Long Division Calculator – with Steps to Solve
Enter the divisor and dividend below to calculate the quotient and remainder using long division. The results and steps to solve it are shown below.
How to do Long Division with Remainders
Learning long division is a crucial milestone in learning essential math skills and a rite of passage to completing elementary school. It strikes fear in elementary school students and parents alike.
A recent study found that the understanding of long division and fractions in elementary school is directly linked to the student’s ability to learn and understand algebra later in school.
Have no fear!
Learning long division can be easy, and in just a few easy steps, you can solve any long division problem. Follow along as we break it down, but first, we need to cover the anatomy of a long division problem.
Parts of a Long Division Problem
There are a few parts to a long division problem, as shown in the image above.
The dividend is the number to the right and under the division line and is the number being divided.
The divisor is the number to the left of the division line and is the number being dividing by.
The quotient is the solution and is shown above the dividend over the division line. Often in long division, the quotient is the whole number part of the solution.
The remainder is the remaining part of the solution, or what’s leftover, that doesn’t fit evenly into the quotient.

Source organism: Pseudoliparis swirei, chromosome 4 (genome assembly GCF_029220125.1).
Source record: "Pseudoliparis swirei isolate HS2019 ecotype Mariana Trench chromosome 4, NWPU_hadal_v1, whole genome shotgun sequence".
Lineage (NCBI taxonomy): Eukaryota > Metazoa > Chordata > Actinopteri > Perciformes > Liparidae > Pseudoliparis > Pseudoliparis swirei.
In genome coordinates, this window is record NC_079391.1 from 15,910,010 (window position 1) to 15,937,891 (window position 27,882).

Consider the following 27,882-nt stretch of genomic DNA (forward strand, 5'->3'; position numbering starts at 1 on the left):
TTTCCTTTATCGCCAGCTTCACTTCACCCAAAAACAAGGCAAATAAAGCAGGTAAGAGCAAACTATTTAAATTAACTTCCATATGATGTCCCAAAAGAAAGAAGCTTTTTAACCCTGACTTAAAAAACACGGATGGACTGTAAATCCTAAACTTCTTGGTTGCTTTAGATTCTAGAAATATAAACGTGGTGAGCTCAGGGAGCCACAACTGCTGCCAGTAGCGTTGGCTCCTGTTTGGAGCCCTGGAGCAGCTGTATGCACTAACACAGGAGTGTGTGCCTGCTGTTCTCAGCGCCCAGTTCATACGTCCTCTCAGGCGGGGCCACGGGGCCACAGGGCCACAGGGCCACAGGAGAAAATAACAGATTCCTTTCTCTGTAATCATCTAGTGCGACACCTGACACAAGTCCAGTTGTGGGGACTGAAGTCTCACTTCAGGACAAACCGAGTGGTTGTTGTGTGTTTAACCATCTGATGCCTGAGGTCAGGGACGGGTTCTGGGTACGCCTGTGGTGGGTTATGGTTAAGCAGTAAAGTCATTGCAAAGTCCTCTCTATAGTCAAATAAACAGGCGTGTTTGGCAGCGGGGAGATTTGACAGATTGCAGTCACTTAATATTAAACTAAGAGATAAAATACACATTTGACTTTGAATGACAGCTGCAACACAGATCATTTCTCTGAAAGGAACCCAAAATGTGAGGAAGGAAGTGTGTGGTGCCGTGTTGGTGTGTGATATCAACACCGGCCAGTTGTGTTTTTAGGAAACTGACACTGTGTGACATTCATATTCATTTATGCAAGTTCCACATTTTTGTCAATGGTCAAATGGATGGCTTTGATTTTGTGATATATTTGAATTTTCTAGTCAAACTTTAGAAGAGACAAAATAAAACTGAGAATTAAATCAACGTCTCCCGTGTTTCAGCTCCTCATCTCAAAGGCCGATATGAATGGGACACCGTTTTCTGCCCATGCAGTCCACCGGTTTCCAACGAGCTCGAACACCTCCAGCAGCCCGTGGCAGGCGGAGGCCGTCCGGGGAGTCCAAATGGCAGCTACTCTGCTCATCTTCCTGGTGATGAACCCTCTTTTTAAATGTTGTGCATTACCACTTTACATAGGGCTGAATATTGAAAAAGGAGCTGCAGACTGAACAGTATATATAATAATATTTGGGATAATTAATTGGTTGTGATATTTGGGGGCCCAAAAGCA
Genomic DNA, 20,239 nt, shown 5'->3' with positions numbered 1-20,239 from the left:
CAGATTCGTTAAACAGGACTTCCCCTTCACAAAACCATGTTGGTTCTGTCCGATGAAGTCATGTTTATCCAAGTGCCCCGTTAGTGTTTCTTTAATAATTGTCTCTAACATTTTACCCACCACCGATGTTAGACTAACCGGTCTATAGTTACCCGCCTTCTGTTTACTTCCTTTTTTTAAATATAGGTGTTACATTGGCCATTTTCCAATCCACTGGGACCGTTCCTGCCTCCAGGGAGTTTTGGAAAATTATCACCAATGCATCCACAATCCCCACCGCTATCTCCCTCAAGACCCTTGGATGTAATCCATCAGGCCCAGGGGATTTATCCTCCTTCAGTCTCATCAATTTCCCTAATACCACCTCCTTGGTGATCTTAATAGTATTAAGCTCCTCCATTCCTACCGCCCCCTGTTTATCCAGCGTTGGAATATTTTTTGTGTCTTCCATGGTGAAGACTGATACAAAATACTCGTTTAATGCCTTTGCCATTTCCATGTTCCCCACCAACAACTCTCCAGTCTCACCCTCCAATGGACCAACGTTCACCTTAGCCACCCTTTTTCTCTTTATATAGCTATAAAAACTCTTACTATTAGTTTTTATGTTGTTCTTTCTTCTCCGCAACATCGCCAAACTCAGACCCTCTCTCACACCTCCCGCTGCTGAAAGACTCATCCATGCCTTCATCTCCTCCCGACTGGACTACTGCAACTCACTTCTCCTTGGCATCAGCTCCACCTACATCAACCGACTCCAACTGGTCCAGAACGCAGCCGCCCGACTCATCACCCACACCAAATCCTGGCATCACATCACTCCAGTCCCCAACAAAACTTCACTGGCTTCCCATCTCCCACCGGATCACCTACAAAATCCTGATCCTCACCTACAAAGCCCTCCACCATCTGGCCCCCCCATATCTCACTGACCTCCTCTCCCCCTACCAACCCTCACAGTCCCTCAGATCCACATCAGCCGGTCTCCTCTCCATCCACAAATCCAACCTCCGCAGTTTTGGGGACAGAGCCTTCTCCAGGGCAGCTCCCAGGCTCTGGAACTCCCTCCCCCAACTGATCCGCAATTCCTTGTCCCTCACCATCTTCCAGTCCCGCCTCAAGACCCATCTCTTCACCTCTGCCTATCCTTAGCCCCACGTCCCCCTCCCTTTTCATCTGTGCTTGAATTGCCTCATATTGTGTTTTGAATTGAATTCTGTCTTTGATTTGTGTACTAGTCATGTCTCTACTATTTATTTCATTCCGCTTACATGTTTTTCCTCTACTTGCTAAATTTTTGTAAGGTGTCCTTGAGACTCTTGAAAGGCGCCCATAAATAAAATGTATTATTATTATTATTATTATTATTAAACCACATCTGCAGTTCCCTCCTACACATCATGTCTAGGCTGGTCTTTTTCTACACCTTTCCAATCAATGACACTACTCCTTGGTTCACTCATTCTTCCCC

Steps to Calculate a Long Division Problem
There are a few main steps to solving a long division problem: divide, multiply, subtract, bringing the number down, and repeating the process.
Step One: Set up the Equation
The first step in solving a long division problem is to draw the equation that needs to be solved. If the problem is already in long division form, then skip along to step two.
If it’s not, this is how to draw the long division problem.
Start by drawing a vertical bar to separate the divisor and dividend and an overbar to separate the dividend and quotient.
Place the dividend to the right of the vertical bar under the overbar. Place the divisor to the left of the vertical bar.
For example, to divide 75 by 4, the long division problem should look like this:
Step Two: Divide
With the long division problem drawn, start by dividing the first digit in the dividend by the divisor.
You can also think about this as counting the number of times the divisor will fit into the digit in the dividend.
Drop the remainder or decimal portion of the result and write the whole number portion of the result in the quotient above the overline directly above the digit in the dividend.
For example, the divisor “4” goes into the first digit of the dividend “7” two times, so a “1” can be added to the quotient.
Step Three: Multiply
The next step is to multiply the divisor by the digit just added to the quotient. Write the result below the digit in the dividend.
This step forms the next part of the equation for the next step.
Multiplying the divisor “4” by “1”, which we found in the previous step, equals “4”. So, add a “4” below the first digit in the dividend.